At one point I couldn't fit through with my pack and had to resort to dropping to all fours and crawling underneath. The other guys just squeezed through. Not much further on I spied the grey of daylight from beyond and we stopped once more to take a last look at the constellations of glow-worms above us. In a moment of quiet I heard a strange noise ahead.
Not quite chirping, not quite squeaking, sort of chattering. BATS!

Just before the final opening, sound and smell advertised the presense of a large family of these furry little creatures all huddled together high up in the roof above us. With all three head lams shining on them, they were starting to get a bit agitated. The chattering and flapping was increasing, as were the number of little bodies becoming detached and swooping out over head. (we stopped shining our lights on them least we started an avalanche of wings and poo ).
The sun chose this moment to appear and the narrow confines of the canyon lit up green and damp. Continuing along we ambled out into a very wide section of canyon. Picturesque with tall trees, ferns and vines, white sandy beaches, mossy rocks and steep undercut walls. Many of the trees here have grown very tall to reach the sunlight. Barley a couple of handspans in diameter they reach 15-20m above us before a single branch sprouts. Some have clearly not been able to support their own weight in storms. Numerous stumps, snapped like matchsticks, dot the floor with their dead upper body lying further down the canyon, or caught up high, in a tangle of vines and branches. Some balancing precariously against the canyon rim like giant booby traps.

Sean and Ross enjoy a dry open stretch
A sunny open section

We rewarded ourselves at the top of the second abseil, with a bit of lunch (and left another card for Geoff and Tove), and I set the rope for the next abseil (a couple of times). My first throw was wild. Despite us all joking about 'not' getting the rope over the fallen tree suspended above the falls. I managed to do just that! To make matters worse I even managed to hook some obstacle on the other side, and for a minute, looked like I'd got the rope jammed. One good pull and back it snaked. My second throw ended up as a tangled mess below the teee, but still all at the top of the falls. "Bugger it !" I'll fix it on the way down.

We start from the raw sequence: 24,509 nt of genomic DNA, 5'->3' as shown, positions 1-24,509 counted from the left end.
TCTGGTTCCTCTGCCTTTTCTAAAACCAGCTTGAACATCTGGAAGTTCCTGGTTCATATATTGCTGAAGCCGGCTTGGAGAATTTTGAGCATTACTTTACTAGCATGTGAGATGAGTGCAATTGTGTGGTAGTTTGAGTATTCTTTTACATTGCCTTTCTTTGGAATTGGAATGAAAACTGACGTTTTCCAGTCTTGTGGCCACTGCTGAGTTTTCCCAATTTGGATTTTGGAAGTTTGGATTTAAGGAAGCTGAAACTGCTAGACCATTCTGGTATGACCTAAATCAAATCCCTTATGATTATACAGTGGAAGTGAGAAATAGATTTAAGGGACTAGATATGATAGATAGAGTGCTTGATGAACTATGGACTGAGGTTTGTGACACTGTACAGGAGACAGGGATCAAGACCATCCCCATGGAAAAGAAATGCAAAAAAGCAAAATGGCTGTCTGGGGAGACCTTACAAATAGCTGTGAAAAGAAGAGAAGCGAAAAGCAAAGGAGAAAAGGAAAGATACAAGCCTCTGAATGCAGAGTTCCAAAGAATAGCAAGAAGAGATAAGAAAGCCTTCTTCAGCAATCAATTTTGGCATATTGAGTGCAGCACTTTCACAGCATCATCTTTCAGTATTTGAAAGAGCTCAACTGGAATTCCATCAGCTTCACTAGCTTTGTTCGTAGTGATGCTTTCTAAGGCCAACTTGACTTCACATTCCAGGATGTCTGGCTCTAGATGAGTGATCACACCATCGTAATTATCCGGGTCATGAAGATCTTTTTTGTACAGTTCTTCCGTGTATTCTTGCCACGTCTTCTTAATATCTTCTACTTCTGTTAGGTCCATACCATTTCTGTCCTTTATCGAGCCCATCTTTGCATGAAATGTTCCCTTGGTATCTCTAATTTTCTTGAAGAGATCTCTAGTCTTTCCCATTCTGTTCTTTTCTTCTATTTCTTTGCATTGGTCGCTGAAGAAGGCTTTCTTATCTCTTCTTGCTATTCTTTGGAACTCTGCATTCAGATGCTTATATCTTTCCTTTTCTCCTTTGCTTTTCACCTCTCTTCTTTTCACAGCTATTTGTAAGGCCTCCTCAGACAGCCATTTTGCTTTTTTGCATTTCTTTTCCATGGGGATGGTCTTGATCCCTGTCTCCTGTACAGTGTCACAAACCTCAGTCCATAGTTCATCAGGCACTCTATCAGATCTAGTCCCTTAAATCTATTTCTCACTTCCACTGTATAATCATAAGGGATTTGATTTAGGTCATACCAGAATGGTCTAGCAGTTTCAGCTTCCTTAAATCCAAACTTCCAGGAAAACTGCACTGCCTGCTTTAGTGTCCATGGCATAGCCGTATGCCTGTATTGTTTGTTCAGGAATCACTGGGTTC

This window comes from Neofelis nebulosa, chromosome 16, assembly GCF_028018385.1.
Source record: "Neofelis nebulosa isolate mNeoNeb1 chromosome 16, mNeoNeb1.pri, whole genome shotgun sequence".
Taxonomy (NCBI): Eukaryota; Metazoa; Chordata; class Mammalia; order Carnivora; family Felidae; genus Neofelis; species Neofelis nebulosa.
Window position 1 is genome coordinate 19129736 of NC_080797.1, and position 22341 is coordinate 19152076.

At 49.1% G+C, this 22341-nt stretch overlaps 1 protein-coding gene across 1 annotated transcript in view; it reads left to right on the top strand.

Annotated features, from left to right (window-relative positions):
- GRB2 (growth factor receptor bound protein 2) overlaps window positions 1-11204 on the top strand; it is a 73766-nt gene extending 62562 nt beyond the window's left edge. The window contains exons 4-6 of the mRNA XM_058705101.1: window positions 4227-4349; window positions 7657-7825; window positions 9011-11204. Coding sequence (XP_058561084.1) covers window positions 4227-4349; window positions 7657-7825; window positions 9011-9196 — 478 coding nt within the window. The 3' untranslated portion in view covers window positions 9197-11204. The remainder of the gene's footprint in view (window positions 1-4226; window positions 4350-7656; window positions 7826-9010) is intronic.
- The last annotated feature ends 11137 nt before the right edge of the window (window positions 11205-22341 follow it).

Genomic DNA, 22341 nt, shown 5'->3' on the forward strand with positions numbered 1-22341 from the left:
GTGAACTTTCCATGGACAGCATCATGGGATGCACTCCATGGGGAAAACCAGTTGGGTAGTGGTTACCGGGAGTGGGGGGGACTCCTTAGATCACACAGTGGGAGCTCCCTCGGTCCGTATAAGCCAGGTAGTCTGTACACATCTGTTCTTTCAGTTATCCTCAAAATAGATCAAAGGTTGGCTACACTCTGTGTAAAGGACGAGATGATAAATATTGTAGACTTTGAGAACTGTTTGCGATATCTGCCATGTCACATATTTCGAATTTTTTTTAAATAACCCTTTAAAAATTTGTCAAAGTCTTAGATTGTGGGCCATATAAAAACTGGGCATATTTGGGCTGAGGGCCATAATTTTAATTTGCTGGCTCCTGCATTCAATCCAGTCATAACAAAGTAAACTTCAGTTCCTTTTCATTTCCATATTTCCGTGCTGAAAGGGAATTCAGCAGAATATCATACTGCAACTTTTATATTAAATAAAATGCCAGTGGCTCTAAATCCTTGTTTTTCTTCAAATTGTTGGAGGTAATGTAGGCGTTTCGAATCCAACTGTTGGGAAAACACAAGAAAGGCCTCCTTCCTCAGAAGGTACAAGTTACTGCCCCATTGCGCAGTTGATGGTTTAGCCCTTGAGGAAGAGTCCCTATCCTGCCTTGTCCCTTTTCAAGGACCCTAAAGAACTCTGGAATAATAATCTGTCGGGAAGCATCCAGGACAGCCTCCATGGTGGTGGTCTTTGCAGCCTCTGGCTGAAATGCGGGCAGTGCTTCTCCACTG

Good thing too. I'f it had gone through, it seemed a good probability it would have wrapped itself over another tree trunk, unseen, below and some distance out from the water fall.
Lucky for me the others were laughing so much, no-one got a photo of the stuff up !
This 15m abseil goes down a slippery water fall with a slight overhang about two thirds of the way down. Again the pool was only ankle deep.
The rest of the trip down stream consisted of boulder hopping and sliding until we emerged onto flat land on the bank of the Wolgan.

Splashing up the river is delightful, although the soft river bottom made walking a little difficult. As soon as we could, we popped through the bush and landed on the old 4wd trail back to Newnes. Excellent views of all the cliff lines and 'big walls' being lit by a low western sun accompanied us back to the campground. A point of interest along the way back is the 'ruins walk'. This is a self guided tour through the ruins of the old shale oil cracking plant that used to exist here some 70 years ago. It's humbling to stand there and realise how much effort and toil went into building the site, and how completly nature has re-consumed what once was. It's also curious to think about what the river must have been like when the plant was operating. They used a lot of nasty staff back then and I'll bet there was little or no concerne for the environment at the time !

Sean descends the 2nd abseil
Sean on the 2nd pitch

With sun shining and blue sky we crossed the Capertee once more and arrived back at the car at 17:30 exactly. Dinner from the chicken shop in Lithgow and a drink at the Kurrajong pub and finaly ... sleep at home .... I can't help wondering where the other guys went though !

Geoff and Tove actually went and did Devils Pinch, thereby not seeing any of the cards we left !
Apparently the abseils were very good !